Anthropology of zonality: nature and culture in the spatial differentation of human activity 

Zamyatina N.Yu. (Moscow, Russian Federation)


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The article is theoretical in nature and does not cover any particular region; however, the phenomenon of zonality is of particular relevance to the northern part of Siberia. The article draws a fundamental analogy between the classical theoretical zonal model of Thünen and zoning models of various regions of the world (Southeast Asia, Africa and the Khanty-Mansi Autonomous Okrug Ugra in Russia). Zonality is usually perceived as a natural phenomenon regularly and naturally alternating natural zones (tundras, taigas, steppes, etc.). Under the influence of changing natural conditions, human activity also changes to one degree or another. However, there are many cultural and human factors under whose influence a similar picture of regularly and naturally differentiated zones emerges. For example, it could be the centre and periphery, previously and newly developed zones, etc. These zones are differentiated not only from an economic point of view but also as complex phenomena including holistic, imperious, behavioural and other aspects. The article is aimed at expanding the standard use of the concept zonality, reconsider zoning as not only and not so much a natural phenomenon as a broad theoretical approach effective for comparative studies in anthropology, economic and social geography, history, economics, as well as other disciplines. The technique used in this study consists in the identification of similar features when modelling the geographical differentiation of processes of different nature. As a result, the author proposes a general conceptualisation framework for the concept zonality as a universal phenomenon of spatially differentiated conditions for activities and the understanding of these conditions by people. The phenomenon of zonality can be observed when the geographical differentiation of any studied process is determined by a regular difference in a certain basic condition from place to place, which has a definitive effect on the development of the studied process. In the case of natural zonality, this is the distribution of solar radiation; in the case of economic zoning, cost of transportation often serves as the differentiating factor; in the case of areas of new development, the differentiating factor is the age of development.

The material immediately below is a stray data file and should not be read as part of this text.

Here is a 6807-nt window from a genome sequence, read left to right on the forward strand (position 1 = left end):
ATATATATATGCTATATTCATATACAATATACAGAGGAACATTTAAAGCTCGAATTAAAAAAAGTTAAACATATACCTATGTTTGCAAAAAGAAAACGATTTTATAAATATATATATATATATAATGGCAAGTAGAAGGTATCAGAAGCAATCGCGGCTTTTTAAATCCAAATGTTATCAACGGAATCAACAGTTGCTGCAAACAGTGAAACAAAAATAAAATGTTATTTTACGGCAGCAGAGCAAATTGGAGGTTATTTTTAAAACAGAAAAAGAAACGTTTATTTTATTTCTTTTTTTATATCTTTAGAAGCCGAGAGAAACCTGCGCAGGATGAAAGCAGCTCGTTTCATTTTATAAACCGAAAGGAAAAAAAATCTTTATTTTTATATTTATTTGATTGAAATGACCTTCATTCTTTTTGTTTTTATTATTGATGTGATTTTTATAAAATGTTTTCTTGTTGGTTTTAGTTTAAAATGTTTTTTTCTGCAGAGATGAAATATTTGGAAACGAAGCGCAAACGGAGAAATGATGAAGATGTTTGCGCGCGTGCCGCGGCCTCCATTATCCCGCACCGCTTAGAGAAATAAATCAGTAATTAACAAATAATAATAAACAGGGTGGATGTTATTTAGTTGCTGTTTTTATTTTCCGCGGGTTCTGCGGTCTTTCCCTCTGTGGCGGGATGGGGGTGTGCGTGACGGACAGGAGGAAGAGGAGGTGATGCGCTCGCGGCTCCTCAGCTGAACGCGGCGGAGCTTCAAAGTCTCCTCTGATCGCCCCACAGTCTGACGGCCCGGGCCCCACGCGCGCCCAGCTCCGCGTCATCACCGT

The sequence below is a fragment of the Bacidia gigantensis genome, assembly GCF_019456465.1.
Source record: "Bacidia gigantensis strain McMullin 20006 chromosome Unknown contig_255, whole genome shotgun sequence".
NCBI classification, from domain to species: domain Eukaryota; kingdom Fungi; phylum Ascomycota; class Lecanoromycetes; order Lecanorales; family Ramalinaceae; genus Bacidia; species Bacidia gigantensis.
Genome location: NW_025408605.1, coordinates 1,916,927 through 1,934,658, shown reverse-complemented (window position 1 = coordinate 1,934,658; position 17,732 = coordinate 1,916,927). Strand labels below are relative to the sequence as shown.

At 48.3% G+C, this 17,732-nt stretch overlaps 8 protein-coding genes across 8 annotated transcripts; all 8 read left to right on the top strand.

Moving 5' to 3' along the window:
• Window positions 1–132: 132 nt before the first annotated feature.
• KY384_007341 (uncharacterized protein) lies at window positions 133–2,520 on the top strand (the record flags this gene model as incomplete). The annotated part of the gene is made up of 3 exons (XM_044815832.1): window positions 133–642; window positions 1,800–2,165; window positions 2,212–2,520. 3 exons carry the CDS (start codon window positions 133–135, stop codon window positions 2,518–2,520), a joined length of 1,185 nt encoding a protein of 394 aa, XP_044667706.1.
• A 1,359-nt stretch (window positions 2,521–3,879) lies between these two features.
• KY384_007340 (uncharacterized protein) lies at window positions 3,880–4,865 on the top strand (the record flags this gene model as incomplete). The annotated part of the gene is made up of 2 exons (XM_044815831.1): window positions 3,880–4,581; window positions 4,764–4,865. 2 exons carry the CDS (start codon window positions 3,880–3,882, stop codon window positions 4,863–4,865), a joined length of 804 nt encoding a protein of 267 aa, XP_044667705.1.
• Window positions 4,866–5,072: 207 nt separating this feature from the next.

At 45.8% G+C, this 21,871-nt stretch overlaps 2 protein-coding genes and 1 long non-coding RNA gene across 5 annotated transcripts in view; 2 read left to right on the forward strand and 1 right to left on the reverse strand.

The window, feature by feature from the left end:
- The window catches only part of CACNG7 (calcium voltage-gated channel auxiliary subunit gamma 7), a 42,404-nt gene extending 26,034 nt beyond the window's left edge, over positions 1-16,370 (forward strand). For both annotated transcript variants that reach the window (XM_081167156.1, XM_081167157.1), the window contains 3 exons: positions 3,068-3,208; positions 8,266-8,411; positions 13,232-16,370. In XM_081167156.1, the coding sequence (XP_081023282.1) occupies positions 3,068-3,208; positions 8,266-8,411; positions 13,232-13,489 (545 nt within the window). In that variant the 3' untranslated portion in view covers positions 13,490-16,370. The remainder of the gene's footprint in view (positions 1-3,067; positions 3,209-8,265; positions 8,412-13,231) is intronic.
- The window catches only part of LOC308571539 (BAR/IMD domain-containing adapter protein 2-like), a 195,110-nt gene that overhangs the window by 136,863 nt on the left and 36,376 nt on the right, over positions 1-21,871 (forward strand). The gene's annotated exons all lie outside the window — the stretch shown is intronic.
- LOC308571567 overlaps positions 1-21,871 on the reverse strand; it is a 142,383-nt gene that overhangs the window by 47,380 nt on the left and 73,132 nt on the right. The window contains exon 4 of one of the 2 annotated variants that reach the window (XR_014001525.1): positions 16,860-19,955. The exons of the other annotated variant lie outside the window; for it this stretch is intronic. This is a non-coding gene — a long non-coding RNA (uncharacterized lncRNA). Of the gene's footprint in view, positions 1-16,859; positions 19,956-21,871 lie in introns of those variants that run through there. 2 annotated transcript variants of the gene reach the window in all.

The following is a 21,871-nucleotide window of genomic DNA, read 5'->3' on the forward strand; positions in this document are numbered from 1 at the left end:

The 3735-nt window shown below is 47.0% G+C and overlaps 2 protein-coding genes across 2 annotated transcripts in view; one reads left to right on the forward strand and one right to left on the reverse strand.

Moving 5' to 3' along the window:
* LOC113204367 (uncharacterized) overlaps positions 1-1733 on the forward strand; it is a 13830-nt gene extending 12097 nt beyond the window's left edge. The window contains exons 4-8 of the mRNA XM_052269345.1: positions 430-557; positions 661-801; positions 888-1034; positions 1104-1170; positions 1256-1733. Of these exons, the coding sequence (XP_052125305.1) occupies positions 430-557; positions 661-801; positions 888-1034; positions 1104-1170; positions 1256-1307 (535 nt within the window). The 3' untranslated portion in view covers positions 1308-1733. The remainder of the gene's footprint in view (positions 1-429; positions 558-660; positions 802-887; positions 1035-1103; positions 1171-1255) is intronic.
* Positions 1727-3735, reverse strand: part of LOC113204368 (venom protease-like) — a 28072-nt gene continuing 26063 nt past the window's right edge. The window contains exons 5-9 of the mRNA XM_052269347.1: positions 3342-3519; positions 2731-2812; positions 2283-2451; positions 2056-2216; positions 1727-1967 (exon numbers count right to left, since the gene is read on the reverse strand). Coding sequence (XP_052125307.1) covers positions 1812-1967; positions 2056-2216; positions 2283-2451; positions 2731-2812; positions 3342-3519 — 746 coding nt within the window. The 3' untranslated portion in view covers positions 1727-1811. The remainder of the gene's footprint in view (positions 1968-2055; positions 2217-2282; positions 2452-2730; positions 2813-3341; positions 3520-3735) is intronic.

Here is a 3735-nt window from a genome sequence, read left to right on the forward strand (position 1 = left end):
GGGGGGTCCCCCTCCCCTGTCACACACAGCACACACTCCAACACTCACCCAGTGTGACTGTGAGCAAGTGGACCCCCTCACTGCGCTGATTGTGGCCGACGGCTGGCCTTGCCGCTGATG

Key words: zoning, geographical zone, center-periphery, development, frontier, new economic geography.


Funding. The reported study was funded by RFBR according to the research project 18-05-00600 New theory of economic penetration into the Arctic and Northern space: multiscale interdisciplinary synthesis.


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This work is licensed under a Creative Commons Attribution 4.0 License.

Submitted: 10.09.2019

Accepted: 30.09.2019

Article is published: 30.12.2019


Zamyatina N.Yu.

Lomonosov Moscow State University; GSP-1, Leninskie gory, Lomonosov Moscow State University, Faculty of Geography, Moscow, 119991, Russian Federation